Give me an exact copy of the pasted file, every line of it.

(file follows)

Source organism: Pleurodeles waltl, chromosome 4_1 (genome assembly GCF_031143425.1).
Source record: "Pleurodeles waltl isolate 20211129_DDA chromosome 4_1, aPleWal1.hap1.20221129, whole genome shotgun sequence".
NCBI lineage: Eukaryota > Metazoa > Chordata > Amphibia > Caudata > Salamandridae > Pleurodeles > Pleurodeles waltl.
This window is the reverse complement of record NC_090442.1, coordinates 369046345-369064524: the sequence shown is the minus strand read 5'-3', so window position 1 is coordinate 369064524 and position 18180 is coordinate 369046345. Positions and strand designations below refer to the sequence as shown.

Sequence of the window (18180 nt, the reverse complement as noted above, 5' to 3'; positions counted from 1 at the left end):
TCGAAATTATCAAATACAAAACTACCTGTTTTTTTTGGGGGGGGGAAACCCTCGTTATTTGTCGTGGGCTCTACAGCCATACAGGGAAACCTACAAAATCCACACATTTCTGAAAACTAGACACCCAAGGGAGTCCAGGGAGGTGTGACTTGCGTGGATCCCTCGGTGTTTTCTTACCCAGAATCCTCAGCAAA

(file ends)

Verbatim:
Source organism: Pleurodeles waltl, chromosome 4_1 (genome assembly GCF_031143425.1).
Source record: "Pleurodeles waltl isolate 20211129_DDA chromosome 4_1, aPleWal1.hap1.20221129, whole genome shotgun sequence".
NCBI lineage: Eukaryota > Metazoa > Chordata > Amphibia > Caudata > Salamandridae > Pleurodeles > Pleurodeles waltl.
This window is the reverse complement of record NC_090442.1, coordinates 369046345-369064524: the sequence shown is the minus strand read 5'-3', so window position 1 is coordinate 369064524 and position 18180 is coordinate 369046345. Positions and strand designations below refer to the sequence as shown.

Sequence of the window (18180 nt, the reverse complement as noted above, 5' to 3'; positions counted from 1 at the left end):
TCGAAATTATCAAATACAAAACTACCTGTTTTTTTTGGGGGGGGGAAACCCTCGTTATTTGTCGTGGGCTCTACAGCCATACAGGGAAACCTACAAAATCCACACATTTCTGAAAACTAGACACCCAAGGGAGTCCAGGGAGGTGTGACTTGCGTGGATCCCTCGGTGTTTTCTTACCCAGAATCCTCAGCAAA